Ruckus ICX 7250 VRF setup/config

This entry details the config for setting up and deploying VRFs on a Ruckus ICX 7250. Recently I had an issue where a client had a new ISP and that ISP gave them the Customer WAN /30 subnet, then routed their Customer LAN subnet (Public usable addresses) to their side of the /30.  The customer did not want any extra equipment installed like a router to handle the WAN routing, so the next best thing was to split the Ruckus 7250 switch into a WAN/LAN router – One switch to rule them all! The VRF feature is in Ruckus’s Layer 3 Premium feature set so a license will be needed. In this scenario the 7250 is the local gateway for all Vlans – so local LAN routing, and the Internet router.

Of course there are a lot of problems with the following design, like single point of failure, but its a small site, with 1 48 port switch, Fortigate firewall and cloud Voip SD-WAN router. The purpose of this design is to allow the Voip SD-WAN solution to be outside the firewall, so using the 7250 for both LAN/WAN routing really and it worked well. If the ISP would have not required a customer routing device we would have just setup a Internet-Vlan, set Fortigate/INSpeed to public IPs, and placed them in that vlan. But, the ISP is requiring a routing device in this instance.

Here is the design.

vrf-icx

Config:

I think the ICX series supported VRFs when it was running Brocade firmware, but I would recommend upgrading to Ruckus’s ICX firmware – Version number SPR08080 or greater. Of course the device has to be running the Routing firmware not the switching code. The VRF feature is in Ruckus’s Layer 3 Premium feature set so a license will be needed.

First lets enable the VRF, and increase the amount of routes.

system-max ip-route-default-vrf 9000
system-max ip-route-vrf 500
system-max ip6-route-vrf 500

These commands will  enable the VRF functionality and it will need you to reboot.

Next we can start configuring our VRF. In this case my /30 will be 1.1.1.0/29 – so .1 will be the ISP, .2 will be us. I will setup the routes for the VRF, and then the Vlan interface and apply the /30. There is a keyword in the VE config to make sure its associated to a given VRF. Within the VRF config you need to specifcy the Route Identifier – only matters locally.

vrf INTERNET-VRF
rd 11:11
ip router-id 12.5.110.2
address-family ipv4
ip route 0.0.0.0/0 12.5.110.1
exit-address-family
exit-vrf

vlan 300 name INTERNET-VRF by port  — My WAN Vlan for Fortigate WAN and SD-WAN router WAN interface. The Customer LAN Subnet goes here.
untagged ethe 1/1/19 ethe 2/1/23
router-interface ve 300
spanning-tree 802-1w
spanning-tree 802-1w priority 4094
!
vlan 400 name ISP-VRF by port — /30 ISP network
untagged ethe 1/1/24
router-interface ve 400
!

interface ve 400
vrf forwarding  ISP-VRF – This is the command to associate the VE to the VRF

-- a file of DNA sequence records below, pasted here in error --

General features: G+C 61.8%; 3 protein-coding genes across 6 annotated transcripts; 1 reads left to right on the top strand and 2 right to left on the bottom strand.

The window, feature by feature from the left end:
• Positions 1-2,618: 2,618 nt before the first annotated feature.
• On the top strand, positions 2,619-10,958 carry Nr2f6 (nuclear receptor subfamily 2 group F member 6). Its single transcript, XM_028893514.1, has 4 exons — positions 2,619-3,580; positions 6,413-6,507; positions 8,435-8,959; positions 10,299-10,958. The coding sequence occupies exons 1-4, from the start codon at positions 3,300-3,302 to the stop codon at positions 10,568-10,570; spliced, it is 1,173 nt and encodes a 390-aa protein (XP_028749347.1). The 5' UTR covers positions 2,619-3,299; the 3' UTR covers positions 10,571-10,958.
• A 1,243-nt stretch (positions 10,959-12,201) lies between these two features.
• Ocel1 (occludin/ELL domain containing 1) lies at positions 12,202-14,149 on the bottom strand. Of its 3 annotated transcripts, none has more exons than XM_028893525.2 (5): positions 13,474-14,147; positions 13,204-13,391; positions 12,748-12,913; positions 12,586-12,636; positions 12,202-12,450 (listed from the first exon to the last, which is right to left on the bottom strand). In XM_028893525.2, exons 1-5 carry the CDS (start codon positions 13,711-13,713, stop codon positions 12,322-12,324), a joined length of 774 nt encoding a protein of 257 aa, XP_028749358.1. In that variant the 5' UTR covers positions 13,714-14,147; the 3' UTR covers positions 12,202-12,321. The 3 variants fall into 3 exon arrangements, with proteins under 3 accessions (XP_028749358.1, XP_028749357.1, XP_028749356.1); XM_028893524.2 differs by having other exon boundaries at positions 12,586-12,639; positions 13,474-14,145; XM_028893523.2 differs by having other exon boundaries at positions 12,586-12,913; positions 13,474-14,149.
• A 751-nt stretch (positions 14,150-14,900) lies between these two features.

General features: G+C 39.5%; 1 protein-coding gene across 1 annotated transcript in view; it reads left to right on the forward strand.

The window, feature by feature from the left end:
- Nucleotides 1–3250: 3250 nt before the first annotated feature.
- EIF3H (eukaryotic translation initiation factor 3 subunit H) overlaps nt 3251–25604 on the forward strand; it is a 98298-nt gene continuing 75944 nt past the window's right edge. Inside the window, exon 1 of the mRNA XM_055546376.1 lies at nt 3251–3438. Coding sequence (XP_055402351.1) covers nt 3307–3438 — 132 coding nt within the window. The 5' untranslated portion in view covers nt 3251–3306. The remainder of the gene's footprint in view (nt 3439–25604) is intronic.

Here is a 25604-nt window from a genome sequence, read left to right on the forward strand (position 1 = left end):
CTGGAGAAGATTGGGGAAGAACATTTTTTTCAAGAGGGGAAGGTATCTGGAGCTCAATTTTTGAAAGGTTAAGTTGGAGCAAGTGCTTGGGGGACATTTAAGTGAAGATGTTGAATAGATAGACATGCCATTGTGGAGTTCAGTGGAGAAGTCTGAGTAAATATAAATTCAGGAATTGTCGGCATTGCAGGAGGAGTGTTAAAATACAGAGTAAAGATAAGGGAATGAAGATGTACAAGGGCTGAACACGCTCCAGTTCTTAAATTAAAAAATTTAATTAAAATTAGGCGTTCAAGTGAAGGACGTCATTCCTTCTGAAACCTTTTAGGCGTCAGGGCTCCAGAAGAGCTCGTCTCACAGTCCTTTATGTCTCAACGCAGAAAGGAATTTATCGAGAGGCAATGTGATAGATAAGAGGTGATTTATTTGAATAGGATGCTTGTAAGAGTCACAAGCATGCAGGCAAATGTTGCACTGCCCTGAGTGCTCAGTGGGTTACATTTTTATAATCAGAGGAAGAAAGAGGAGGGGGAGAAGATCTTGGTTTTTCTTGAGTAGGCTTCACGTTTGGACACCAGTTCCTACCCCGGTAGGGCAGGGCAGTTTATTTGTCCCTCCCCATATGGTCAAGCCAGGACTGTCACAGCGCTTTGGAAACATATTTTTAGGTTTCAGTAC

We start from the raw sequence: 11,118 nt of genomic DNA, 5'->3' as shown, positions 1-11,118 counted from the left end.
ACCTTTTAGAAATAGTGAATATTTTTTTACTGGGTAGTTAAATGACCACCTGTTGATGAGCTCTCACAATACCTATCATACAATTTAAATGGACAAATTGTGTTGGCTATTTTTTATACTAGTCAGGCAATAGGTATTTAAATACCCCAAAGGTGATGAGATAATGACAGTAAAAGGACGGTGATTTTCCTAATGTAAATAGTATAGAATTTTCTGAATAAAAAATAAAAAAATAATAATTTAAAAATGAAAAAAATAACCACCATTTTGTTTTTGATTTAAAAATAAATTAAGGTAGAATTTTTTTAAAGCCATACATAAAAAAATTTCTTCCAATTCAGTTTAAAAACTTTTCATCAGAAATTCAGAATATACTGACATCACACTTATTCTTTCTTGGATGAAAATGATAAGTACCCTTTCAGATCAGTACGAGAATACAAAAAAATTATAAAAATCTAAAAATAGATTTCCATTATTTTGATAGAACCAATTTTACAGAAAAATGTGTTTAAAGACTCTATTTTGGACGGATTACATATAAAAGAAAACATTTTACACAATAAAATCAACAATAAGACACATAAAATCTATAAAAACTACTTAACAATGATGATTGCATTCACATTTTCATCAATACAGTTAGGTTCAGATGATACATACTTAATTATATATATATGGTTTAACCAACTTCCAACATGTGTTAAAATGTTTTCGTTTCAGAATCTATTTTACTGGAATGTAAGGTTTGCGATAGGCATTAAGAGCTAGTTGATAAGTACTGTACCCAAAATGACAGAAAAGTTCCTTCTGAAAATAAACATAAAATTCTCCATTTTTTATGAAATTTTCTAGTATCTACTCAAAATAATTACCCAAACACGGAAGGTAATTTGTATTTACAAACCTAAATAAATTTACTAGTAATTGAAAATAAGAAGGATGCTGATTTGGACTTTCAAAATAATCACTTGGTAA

ip address 12.5.110.2/30

interface ve 300
vrf forwarding INTERNET-VRF – This is the command to associate the VE to the VRF
ip address 1.1.1.2/29

Here is a subset of my user config – Vlan 40 – this is where most of the desktops go, and the gateway in this case 10.6.40.1/24 lives on the switch, on the default VRF.

vlan 40 name Computers by port
untagged ethe 1/1/1 to 1/1/18 ethe 1/1/21 ethe 2/1/1 to 2/1/18 ethe 2/1/22
router-interface ve 40
spanning-tree 802-1w
spanning-tree 802-1w priority 4094
!
!
show run int ve 40
interface ve 40
ip address 10.6.40.1 255.255.252.0
ip helper-address 1 10.6.10.10

Thats it! A show IP route of the default VRF (Switching VRF) shows:

#show ip route
Total number of IP routes: 9
Type Codes – B:BGP D:Connected O:OSPF R:RIP S:Static; Cost – Dist/Metric
BGP Codes – i:iBGP e:eBGP
OSPF Codes – i:Inter Area 1:External Type 1 2:External Type 2
Destination Gateway Port Cost Type Upti me
1 0.0.0.0/0 10.6.254.2 ve 254 1/1 S 1d17 h — This is the Fortigate
2 10.6.0.0/22 DIRECT ve 1 0/0 D 1d17 h
3 10.6.10.0/24 DIRECT ve 10 0/0 D 21h4 m
4 10.6.40.0/22 DIRECT ve 40 0/0 D 1d17 h
5 10.6.100.0/24 DIRECT ve 100 0/0 D 1d18 h
6 10.6.254.0/24 DIRECT ve 254 0/0 D 1d17 h
7 172.16.6.0/29 DIRECT ve 650 0/0 D 1m5s
8 192.168.6.0/24 DIRECT ve 1 0/0 D 1d17 h
9 192.168.100.0/24 172.16.6.1 ve 650 1/1 S 1m4s

But, if we specifcally show the Internet-VRF routes:

#show ip route vrf INTERNET-VRF
Total number of IP routes: 3
Type Codes – B:BGP D:Connected O:OSPF R:RIP S:Static; Cost – Dist/Metric
BGP Codes – i:iBGP e:eBGP
OSPF Codes – i:Inter Area 1:External Type 1 2:External Type 2
Destination Gateway Port Cost Type Uptime
1 0.0.0.0/0 12.116.193.1 ve 400 1/1 S 21h4m
2 12.5.110.0/30 DIRECT ve 300 0/0 D 20h57m
3 1.1.1.0/29 DIRECT ve 400 0/0 D 21h5m

And there we have it, the devices is now in two VRFs, a default and INTERNET-VRF with specific interfaces assigned to it. If you want to test pinging from that VRF specifically you can use the following commands:

#ping vrf INTERNET-VRF 8.8.8.8
Sending 1, 16-byte ICMP Echo to 8.8.8.8, timeout 5000 msec, TTL 64
Type Control-c to abort
Reply from 8.8.8.8 : bytes=16 time=1ms TTL=122
Success rate is 100 percent (1/1), round-trip min/avg/max=1/1/1 ms.

One response to “Ruckus ICX 7250 VRF setup/config

  1. hindishayarimm January 16, 2019 at 12:54 pm

    nice information on TravelingPacket – A blog of network musings thanks for sharing.
    plz check it. hindi shayari
    Love Shayari

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